Both the government and the rebels commit unspeakable deeds. Live bodies are stacked like cordwood in police vans and emerge hours later as corpses.
Schoolteachers and clerks are publicly beheaded. An imam was tortured to death over the course of days, displayed in a makeshift cage. A saffron-robed monk
was blown to pieces. An informer was crucified, hands and feet nailed into the street, and soldiers didn't even bother to cast lots for his clothing.
Most young men in the Deep South know someone who's been killed, crippled, or arrested. Nearly all have been humiliated by authorities, often on a daily
basis. What separates the 10,000 juwae -- the young fighters who form the backbone of the insurgency -- from the rest of their angry, alienated
peers? A soda bottle, perhaps, and a headband.
The soda-bottle contains a narcotic brew based on the kratom, a leaf that grows wild throughout the region. Traditionally, it is taken with tea to
mask its bitter taste. Today, the mixer is typically Coca-Cola, or sometimes, strawberry Fanta. The effect of kratom is similar to that of ya-ba or methamphetamine, and it has long been popular with construction workers, long-haul truckers, and anyone else with a professional need for
periods of hyper-alert insomnia.
The juwae do not need to be sleepless and paranoid, so they balance the stimulant of kratom with the depressant of codeine. The beverage
they favor was initially called "4 x 100," with the first numeral representing the number of ingredients (kratom, cough syrup, cola, and a fourth
element varying by the brewer's taste) and the second (like so much else in the insurgency) bearing no clear meaning at all. The number of additional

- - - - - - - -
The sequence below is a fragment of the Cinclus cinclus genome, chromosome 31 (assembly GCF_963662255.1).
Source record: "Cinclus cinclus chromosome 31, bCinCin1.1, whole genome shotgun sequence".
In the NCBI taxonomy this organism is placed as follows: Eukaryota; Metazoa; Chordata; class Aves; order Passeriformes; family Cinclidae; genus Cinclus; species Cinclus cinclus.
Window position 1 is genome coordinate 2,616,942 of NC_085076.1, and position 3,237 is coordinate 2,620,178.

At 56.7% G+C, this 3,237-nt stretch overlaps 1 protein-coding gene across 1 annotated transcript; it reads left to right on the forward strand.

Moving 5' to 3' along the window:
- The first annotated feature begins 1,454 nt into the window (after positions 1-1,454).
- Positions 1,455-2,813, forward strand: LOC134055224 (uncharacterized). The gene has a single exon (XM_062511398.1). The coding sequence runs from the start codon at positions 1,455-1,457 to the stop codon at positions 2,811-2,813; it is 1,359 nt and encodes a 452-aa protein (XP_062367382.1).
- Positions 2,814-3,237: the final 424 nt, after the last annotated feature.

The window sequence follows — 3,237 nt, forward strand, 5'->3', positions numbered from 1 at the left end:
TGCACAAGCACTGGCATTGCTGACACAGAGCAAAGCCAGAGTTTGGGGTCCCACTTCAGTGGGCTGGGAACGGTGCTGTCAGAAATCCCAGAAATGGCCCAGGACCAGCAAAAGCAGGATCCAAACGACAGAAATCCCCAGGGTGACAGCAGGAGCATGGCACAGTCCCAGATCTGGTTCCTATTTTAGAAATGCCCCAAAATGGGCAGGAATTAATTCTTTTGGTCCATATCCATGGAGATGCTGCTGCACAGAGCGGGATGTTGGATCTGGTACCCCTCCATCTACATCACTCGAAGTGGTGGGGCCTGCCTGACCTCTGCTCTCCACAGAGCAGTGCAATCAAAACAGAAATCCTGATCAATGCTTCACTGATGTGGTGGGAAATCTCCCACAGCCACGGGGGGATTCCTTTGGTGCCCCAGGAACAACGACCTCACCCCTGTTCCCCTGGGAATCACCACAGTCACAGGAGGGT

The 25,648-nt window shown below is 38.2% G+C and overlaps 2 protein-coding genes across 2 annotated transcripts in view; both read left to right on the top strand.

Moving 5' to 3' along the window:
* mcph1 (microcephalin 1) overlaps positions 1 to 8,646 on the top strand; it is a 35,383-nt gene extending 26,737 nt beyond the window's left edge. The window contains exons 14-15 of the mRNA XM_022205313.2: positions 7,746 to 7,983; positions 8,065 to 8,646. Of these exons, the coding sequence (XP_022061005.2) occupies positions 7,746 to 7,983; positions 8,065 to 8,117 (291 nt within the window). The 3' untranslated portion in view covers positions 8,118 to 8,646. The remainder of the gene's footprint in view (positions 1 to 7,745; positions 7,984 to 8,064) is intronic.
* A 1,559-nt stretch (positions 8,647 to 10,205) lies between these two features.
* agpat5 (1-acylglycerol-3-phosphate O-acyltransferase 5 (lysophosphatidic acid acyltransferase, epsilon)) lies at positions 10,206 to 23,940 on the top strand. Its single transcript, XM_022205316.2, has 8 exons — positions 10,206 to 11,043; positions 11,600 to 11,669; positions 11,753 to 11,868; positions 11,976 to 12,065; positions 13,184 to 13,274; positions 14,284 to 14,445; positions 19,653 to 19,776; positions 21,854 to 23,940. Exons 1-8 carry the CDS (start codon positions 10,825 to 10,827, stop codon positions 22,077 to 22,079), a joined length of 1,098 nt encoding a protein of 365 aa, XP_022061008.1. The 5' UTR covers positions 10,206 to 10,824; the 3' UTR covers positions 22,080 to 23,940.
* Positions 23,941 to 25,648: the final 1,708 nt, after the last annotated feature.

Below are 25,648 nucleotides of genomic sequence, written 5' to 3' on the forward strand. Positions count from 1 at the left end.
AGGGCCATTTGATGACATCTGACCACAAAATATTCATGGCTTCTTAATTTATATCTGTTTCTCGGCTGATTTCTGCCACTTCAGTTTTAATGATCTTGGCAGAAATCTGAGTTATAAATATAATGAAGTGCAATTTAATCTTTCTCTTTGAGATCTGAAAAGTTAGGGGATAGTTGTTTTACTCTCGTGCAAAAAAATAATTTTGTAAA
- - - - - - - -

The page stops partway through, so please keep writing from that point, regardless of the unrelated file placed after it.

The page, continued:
ingredients has spiraled, so the cocktail of rebellion is now known as "8 x 100." The foundation is still kratom, codeine and soda, but these are
supplemented by meth, crushed mosquito coil, tungsten from the inside of light bulbs, and dried bird excrement. Some of the hardest-core militants boast of
lacing their beverage with ash from a human corpse.
Why on earth would anyone drink this? Why would anyone get high on it every day until he has been drained of all capacity for rational thought? Some say it
is bravado, others claim sorcery. But perhaps, tautologically, the second question answers the first.
The headband, meanwhile, is inscribed with Quranic verses and blessed by any of several hundred charismatic clerics. It could just as easy be a slip of
cloth tied around a wrist, or an amulet worn around the neck. Some juwae favor a bath in holy water. Orthodox Muslims shun such displays as
superstition, but the line between folk practice and rank heresy is often hazy.
The Krue Se massacre merely softened, rather than utterly discredited, belief in the efficacy of talismans. Sunai Phasuk, a skeptical observer (and
resident expert on the South at the Thailand office of Human Rights Watch) says his militant friends have tried to prove the potency of their amulets by
live demonstrations: they've hacked at each other with machetes before his doubting eyes, yet -- protected by their spells -- they've remained unscathed.
He feels there must be some sort of trick but cannot explain what he says he's witnessed.